Releasing test results directly to patients

A multisite survey of physician perspectives

Traber Davis Giardina*, Joanne Callen, Andrew Georgiou, Johanna I. Westbrook, Anthony Greisinger, Adol Esquivel, Samuel N. Forjuoh, Danielle E. Parrish, Hardeep Singh

*Corresponding author for this work

Research output: Contribution to journalArticle

16 Citations (Scopus)
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Abstract

To determine physician perspectives about direct notification of normal and abnormal test results. Methods: We conducted a cross-sectional survey at five clinical sites in the US and Australia. The US-based study was conducted via web-based survey of primary care physicians and specialists between July and October 2012. An identical paper-based survey was self-administered between June and September 2012 with specialists in Australia. Results: Of 1417 physicians invited, 315 (22.2%) completed the survey. Two-thirds (65.3%) believed that patients should be directly notified of normal results, but only 21.3% were comfortable with direct notification of clinically significant abnormal results. Physicians were more likely to endorse direct notification of abnormal results if they believed it would reduce the number of patients lost to follow-up (OR. =. 4.98, 95%CI. =. 2.21-1.21) or if they had personally missed an abnormal test result (OR. =. 2.95, 95%CI. =. 1.44-6.02). Conversely, physicians were less likely to endorse if they believed that direct notification interfered with the practice of medicine (OR. =. 0.39, 95%CI. =. 0.20-0.74). Conclusion: Physicians we surveyed generally favor direct notification of normal results but appear to have substantial concerns about direct notification of abnormal results. Practice implications: Widespread use of direct notification should be accompanied by strategies to help patients manage test result abnormalities they receive.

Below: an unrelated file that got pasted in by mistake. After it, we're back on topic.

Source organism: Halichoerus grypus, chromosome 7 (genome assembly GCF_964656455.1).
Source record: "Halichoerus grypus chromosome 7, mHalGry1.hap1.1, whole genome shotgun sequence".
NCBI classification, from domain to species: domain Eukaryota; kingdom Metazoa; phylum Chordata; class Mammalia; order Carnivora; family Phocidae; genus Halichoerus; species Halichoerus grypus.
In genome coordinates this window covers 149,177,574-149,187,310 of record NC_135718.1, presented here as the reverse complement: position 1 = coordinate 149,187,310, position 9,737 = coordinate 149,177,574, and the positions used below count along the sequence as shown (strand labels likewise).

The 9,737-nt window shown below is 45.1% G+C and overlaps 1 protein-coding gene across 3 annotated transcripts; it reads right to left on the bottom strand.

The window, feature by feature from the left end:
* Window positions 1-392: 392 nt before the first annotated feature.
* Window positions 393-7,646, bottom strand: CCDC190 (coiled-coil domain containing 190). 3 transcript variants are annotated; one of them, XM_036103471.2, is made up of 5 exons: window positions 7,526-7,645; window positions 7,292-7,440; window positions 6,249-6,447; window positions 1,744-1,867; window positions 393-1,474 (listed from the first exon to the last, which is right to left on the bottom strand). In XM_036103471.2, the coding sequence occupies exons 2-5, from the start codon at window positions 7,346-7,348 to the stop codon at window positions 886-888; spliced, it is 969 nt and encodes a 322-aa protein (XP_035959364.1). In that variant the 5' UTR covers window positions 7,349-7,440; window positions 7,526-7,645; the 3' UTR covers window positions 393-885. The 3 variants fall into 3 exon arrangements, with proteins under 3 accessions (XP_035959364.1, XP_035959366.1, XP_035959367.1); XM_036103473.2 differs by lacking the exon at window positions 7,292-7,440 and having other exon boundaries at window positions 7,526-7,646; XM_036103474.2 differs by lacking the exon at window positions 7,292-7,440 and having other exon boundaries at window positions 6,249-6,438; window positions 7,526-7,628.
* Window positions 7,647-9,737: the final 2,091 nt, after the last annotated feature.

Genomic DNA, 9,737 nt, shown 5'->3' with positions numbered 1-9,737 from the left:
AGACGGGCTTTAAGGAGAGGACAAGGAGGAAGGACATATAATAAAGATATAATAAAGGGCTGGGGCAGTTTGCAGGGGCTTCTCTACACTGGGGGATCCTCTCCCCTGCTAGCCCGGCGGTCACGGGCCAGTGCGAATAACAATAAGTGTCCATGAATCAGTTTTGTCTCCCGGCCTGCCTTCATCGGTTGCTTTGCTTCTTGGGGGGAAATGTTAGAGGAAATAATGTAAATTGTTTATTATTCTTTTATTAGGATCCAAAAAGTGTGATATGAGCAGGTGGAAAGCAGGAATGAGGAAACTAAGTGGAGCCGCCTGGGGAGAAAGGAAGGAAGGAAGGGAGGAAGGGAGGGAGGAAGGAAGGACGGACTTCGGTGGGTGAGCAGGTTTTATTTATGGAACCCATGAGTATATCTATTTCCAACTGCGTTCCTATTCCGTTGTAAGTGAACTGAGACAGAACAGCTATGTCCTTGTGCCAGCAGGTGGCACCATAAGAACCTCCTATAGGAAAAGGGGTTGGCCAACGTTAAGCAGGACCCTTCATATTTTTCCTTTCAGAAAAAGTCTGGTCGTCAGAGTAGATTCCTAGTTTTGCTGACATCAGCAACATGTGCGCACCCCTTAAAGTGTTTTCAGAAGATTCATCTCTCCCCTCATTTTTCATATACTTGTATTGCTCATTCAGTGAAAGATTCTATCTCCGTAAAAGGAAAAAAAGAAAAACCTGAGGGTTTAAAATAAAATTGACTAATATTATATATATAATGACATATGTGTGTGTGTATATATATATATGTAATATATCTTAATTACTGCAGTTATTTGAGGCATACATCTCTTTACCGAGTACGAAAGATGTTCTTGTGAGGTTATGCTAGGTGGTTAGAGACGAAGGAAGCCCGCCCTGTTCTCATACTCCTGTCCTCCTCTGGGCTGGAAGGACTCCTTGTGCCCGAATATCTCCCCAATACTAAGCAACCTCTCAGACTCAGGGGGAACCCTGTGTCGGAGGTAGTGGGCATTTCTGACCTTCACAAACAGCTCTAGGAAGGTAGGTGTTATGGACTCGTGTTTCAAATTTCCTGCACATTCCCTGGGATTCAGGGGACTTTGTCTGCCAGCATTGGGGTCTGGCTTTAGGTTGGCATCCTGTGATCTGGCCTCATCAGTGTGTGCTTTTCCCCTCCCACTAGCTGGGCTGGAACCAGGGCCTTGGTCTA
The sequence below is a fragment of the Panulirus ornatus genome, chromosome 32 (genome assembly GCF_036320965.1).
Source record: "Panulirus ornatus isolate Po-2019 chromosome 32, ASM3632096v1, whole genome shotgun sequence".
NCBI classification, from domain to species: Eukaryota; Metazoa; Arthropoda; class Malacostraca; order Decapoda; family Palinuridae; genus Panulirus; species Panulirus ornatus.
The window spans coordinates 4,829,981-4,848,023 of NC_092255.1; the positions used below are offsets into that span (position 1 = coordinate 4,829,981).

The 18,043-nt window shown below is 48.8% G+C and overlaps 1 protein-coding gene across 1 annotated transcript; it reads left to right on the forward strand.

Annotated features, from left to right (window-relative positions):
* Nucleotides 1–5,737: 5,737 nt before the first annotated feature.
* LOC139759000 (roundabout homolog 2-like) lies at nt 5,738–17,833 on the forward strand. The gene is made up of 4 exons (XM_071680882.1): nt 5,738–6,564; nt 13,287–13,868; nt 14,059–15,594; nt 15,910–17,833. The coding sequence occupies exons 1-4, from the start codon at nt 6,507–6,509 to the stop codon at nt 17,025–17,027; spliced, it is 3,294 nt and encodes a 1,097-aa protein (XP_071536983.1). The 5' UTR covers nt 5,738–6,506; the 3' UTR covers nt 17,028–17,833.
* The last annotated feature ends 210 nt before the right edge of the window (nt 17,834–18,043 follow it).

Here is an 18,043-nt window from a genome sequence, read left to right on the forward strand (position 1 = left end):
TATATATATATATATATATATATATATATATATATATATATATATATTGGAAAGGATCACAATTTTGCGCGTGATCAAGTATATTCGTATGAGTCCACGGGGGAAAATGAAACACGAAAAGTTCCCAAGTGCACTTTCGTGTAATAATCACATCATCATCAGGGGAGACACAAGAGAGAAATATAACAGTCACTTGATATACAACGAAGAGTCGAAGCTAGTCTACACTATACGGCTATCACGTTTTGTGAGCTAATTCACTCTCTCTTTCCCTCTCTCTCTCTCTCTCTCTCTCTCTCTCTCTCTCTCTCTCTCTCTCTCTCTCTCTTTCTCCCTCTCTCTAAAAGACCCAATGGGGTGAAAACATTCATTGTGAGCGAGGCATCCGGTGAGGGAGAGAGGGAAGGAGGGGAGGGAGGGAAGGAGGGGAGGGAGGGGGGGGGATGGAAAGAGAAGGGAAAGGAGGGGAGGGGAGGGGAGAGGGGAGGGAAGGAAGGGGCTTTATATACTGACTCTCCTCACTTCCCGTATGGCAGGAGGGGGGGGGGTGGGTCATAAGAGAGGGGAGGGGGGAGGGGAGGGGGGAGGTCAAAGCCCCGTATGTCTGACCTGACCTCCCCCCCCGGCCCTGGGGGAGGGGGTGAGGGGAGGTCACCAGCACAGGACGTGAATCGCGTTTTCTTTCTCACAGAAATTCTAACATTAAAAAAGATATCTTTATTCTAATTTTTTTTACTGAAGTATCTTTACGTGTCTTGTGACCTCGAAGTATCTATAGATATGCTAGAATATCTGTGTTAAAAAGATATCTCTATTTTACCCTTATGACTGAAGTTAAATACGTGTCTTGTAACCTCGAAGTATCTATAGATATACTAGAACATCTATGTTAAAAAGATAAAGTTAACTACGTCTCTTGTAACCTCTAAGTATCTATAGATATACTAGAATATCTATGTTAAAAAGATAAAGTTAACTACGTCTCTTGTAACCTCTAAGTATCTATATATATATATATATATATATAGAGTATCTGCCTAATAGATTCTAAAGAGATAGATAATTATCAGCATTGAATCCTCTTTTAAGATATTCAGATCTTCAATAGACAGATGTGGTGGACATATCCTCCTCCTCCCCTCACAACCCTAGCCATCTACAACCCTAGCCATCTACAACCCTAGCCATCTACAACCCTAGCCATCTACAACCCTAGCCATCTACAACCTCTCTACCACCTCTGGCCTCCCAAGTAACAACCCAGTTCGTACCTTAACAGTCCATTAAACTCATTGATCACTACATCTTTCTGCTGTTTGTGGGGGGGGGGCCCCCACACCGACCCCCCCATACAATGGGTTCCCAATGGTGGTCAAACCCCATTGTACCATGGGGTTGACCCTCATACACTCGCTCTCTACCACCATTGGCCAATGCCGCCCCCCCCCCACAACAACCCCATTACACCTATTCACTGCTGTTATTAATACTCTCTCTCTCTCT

Original languageEnglish
Pages (from-to)788-796
Number of pages9
JournalPatient Education and Counseling
Volume98
Issue number6
DOIs
Publication statusPublished - 1 Jun 2015

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